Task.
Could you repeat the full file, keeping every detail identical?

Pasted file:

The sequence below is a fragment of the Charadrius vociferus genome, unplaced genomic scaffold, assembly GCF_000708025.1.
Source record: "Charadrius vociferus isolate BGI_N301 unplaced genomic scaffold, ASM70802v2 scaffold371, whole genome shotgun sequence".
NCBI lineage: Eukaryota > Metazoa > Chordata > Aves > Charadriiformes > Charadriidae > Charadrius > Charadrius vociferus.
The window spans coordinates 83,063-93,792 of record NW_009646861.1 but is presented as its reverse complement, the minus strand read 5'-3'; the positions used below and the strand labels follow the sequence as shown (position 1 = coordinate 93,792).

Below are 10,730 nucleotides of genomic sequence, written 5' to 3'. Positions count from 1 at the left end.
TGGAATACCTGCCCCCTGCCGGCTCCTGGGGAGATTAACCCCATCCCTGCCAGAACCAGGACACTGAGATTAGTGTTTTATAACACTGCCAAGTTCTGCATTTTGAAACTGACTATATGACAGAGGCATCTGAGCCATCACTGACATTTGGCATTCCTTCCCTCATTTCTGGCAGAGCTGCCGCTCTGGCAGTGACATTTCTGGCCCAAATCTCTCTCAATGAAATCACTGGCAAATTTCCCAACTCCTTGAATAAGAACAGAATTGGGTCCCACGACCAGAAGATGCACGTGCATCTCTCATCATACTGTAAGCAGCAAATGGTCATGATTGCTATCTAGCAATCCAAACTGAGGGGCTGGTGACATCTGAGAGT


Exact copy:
The sequence below is a fragment of the Charadrius vociferus genome, unplaced genomic scaffold, assembly GCF_000708025.1.
Source record: "Charadrius vociferus isolate BGI_N301 unplaced genomic scaffold, ASM70802v2 scaffold371, whole genome shotgun sequence".
NCBI lineage: Eukaryota > Metazoa > Chordata > Aves > Charadriiformes > Charadriidae > Charadrius > Charadrius vociferus.
The window spans coordinates 83,063-93,792 of record NW_009646861.1 but is presented as its reverse complement, the minus strand read 5'-3'; the positions used below and the strand labels follow the sequence as shown (position 1 = coordinate 93,792).

Below are 10,730 nucleotides of genomic sequence, written 5' to 3'. Positions count from 1 at the left end.
TGGAATACCTGCCCCCTGCCGGCTCCTGGGGAGATTAACCCCATCCCTGCCAGAACCAGGACACTGAGATTAGTGTTTTATAACACTGCCAAGTTCTGCATTTTGAAACTGACTATATGACAGAGGCATCTGAGCCATCACTGACATTTGGCATTCCTTCCCTCATTTCTGGCAGAGCTGCCGCTCTGGCAGTGACATTTCTGGCCCAAATCTCTCTCAATGAAATCACTGGCAAATTTCCCAACTCCTTGAATAAGAACAGAATTGGGTCCCACGACCAGAAGATGCACGTGCATCTCTCATCATACTGTAAGCAGCAAATGGTCATGATTGCTATCTAGCAATCCAAACTGAGGGGCTGGTGACATCTGAGAGT